We'll examine each of the planning points in a little more detail and bring them together to provide an overview.
Whatever it may be, don't fill your whole trip with all the same stuff! Leave yourself open to explore things that take your fancy along the way.
Allocate time so that you get to know something about the places that you're about to visit; before you depart. Your reasons for the trip pretty much determine how long you'll be staying in a particular place.
If you don't already speak the languages, try to learn a few key phrases. Start with the ones that express courtesy and gratitude. Guide books and web sites abound. You don't have to become fluent in a language to be able to enjoy your trip. But it does take you accepting that not everbody can (or wants) to speak one of your languages.
Travelling alone provides the greatest flexibility. Travelling in a large group provides the greatest security.
Draw up and maintain a schedule. Time is of the essence. But don't try to squeeze too many things into your schedule.
Time is the most consistent constraint on travel. Nobody can buy more time.
Money is another major constraint. It costs money to travel around; usually quite a bit more than what it does to simply stay at home. Estimate how much it's all going to cost and figure out how you're going to pay for it.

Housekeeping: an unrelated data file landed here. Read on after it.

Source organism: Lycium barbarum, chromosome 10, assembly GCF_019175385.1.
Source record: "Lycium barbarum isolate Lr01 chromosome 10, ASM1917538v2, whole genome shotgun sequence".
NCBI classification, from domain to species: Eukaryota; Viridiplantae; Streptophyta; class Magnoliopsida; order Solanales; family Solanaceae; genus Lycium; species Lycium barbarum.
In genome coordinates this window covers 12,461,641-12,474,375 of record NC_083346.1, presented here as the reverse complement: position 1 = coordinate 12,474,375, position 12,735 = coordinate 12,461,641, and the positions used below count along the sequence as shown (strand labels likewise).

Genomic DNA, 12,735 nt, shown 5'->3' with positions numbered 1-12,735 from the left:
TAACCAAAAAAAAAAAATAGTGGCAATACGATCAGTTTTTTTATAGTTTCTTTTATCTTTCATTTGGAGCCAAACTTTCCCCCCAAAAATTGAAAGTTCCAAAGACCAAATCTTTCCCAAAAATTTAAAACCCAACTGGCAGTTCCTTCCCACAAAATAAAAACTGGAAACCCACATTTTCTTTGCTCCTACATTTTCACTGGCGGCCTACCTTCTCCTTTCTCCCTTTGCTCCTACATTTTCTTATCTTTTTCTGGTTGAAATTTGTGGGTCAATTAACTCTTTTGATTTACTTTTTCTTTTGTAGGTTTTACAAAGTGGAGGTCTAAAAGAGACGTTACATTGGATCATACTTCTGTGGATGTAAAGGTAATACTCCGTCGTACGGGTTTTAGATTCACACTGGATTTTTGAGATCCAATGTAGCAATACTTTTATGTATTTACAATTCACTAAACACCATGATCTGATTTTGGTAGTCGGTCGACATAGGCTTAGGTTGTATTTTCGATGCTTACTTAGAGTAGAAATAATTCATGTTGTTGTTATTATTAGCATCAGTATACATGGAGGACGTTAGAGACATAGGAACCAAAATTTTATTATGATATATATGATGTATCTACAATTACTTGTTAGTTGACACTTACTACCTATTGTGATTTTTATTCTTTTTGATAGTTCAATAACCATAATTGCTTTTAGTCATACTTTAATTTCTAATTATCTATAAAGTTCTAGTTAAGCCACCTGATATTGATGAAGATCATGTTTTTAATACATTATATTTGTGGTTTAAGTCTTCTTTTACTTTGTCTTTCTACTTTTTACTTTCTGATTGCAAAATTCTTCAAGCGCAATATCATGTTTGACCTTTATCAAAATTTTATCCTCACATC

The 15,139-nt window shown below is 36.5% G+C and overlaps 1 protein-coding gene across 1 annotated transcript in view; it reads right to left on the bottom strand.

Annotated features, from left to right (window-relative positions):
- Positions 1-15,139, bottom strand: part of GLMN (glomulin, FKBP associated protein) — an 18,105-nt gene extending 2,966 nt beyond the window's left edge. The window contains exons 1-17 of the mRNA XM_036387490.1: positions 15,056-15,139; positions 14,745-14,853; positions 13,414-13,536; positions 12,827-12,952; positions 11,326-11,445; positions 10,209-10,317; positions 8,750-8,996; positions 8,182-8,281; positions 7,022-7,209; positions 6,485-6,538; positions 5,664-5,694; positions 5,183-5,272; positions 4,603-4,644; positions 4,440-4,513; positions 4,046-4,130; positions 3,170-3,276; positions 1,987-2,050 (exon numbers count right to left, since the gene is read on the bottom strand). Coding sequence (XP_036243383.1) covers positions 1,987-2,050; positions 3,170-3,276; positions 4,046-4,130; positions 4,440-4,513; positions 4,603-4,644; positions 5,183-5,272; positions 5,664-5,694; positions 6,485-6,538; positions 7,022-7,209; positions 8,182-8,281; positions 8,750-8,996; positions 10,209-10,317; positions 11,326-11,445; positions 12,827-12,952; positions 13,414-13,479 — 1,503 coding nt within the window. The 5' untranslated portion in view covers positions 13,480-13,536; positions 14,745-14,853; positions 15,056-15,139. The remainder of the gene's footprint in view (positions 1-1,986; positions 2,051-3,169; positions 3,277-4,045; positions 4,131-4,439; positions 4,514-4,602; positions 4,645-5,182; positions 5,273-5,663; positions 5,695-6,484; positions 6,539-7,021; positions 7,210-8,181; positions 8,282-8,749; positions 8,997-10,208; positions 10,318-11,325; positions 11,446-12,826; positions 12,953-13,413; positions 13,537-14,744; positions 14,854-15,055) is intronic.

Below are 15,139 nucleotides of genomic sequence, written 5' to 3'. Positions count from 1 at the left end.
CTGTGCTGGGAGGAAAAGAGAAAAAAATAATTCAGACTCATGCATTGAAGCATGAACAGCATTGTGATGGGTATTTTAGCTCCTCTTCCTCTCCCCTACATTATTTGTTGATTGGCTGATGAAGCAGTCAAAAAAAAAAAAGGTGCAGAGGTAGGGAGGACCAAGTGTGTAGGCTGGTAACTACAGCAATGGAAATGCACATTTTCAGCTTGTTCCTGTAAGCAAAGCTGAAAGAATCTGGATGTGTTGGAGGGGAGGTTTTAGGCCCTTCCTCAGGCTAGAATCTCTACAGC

Foreign money is more expensive than the domestic. Everybody charges for converting currency; some by exchange fees, others by a wide margin between sell and buy prices, and others by doing both. Study exchange rates (in the papers or e.g. web links) noting their seasonal trends.
Working in a foreign country is often possible, but is usually restricted by visa conditions. Even seeking gainful employment may get you arrested and deported in some countries, unless you have the right kind of visa. If you plan to supplement your income by working abroad, make sure that you can do so legally.
Sight-seeing around a country can be done by back-packing; suitable for the young and sweaty. Or by base-hopping by the civilized. Either method has the potential to provide sight-seeing access to large areas, with different degrees of convenience and costs.
Staying with friends and relatives seems to be the cheapest option while away from home. If you don't want to just see friends and relatives, then you can use their generosity for base-hopping. Out-staying your welcome should be avoided. Free-loading for weeks on end may result in retaliatory visits.
Once you're in the region, how will you get around? In towns and between towns?